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1 November 2006 THE LOBSTER CONFERENCES: ORIGIN, DEVELOPMENT, AND IMPACT
J. Stanley Cobb
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Abstract

The International Conference and Workshop on Lobster Biology and Management (ICWL) has been convened about every third year for the past 30 years. The first was a small workshop with 37 participants from the USA and Australia. More recently, meetings have attracted about 200 participants. Although the focus of the meetings is broadly “biology,” the emphasis of each reflects both current hot topics and the major interests of the region where the meeting is being held. Recruitment issues dominated the first few, while mariculture and population assessments have been emphasized in the recent meetings. The impact of the meetings goes beyond communication of recent results. More than 300 peer-reviewed papers have been published in proceedings of the 7 meetings. A book resulting from the first meeting and proceedings from the second each have been cited more than 1000 times. Recommendations from workshops at the meetings frequently are followed, and collaborations appear to have sprung up. The ICWL clearly is a successful, and enduring, institution.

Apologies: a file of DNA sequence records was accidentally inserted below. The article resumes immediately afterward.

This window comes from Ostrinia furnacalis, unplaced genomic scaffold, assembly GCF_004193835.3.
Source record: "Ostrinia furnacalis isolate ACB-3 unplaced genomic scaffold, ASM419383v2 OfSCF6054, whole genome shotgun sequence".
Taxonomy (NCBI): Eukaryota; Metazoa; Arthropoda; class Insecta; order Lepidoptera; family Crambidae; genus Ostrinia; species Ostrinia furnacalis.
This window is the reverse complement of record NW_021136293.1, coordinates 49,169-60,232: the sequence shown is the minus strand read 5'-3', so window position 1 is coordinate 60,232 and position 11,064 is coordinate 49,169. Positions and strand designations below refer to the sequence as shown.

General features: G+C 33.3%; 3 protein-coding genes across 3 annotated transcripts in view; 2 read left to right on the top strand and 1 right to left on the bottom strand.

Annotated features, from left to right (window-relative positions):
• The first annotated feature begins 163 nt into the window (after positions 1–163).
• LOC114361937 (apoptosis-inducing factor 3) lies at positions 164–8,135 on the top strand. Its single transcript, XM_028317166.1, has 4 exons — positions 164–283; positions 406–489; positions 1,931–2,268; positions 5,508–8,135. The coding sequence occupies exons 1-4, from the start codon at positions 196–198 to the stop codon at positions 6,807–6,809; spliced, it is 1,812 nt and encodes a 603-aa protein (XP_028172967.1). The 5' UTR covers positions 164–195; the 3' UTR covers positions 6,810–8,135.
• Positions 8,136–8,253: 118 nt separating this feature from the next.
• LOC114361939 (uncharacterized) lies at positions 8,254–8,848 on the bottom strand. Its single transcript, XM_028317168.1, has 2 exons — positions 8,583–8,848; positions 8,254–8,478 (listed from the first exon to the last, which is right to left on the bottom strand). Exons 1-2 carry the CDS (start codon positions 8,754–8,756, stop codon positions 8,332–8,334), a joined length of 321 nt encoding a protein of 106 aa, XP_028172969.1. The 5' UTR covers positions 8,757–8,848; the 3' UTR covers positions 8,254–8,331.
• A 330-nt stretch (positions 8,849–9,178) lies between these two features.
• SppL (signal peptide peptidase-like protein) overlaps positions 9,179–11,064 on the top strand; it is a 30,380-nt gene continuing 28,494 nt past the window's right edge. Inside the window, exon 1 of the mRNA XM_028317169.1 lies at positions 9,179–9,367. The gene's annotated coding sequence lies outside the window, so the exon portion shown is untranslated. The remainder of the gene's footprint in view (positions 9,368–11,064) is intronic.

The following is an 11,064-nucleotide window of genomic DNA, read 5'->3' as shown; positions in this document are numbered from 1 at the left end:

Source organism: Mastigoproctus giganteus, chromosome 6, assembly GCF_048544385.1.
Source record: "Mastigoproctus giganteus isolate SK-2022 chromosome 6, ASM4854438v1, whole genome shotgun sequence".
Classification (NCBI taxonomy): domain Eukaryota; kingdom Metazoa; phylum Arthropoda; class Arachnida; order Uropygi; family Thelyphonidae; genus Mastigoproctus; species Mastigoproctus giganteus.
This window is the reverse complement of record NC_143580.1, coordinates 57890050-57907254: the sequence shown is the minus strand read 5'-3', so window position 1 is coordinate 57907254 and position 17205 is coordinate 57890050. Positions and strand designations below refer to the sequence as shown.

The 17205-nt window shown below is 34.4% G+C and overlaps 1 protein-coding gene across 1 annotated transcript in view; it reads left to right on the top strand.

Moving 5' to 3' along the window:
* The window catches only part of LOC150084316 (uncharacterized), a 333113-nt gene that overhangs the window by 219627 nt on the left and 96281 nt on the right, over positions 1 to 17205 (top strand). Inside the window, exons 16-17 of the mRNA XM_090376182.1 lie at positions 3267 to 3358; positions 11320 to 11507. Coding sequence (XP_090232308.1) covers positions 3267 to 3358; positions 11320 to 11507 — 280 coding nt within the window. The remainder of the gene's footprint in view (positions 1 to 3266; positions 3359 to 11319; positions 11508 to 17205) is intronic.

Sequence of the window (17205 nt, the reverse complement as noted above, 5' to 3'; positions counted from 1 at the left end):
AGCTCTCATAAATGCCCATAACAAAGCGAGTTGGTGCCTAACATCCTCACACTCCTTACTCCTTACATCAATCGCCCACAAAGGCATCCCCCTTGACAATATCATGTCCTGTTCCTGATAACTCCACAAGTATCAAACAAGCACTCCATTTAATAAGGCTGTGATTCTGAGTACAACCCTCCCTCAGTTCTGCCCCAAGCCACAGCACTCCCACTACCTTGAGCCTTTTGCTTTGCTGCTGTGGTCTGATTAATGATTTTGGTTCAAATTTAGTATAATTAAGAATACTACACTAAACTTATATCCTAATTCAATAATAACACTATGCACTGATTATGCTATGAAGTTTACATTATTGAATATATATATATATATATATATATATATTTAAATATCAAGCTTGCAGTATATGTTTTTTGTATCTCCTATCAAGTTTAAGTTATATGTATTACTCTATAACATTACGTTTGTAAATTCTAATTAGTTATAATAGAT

J. Stanley Cobb "THE LOBSTER CONFERENCES: ORIGIN, DEVELOPMENT, AND IMPACT," Journal of Crustacean Biology 26(4), 550-554, (1 November 2006). https://doi.org/10.1651/S-2715a.1
Received: 10 February 2006; Accepted: 1 April 2006; Published: 1 November 2006
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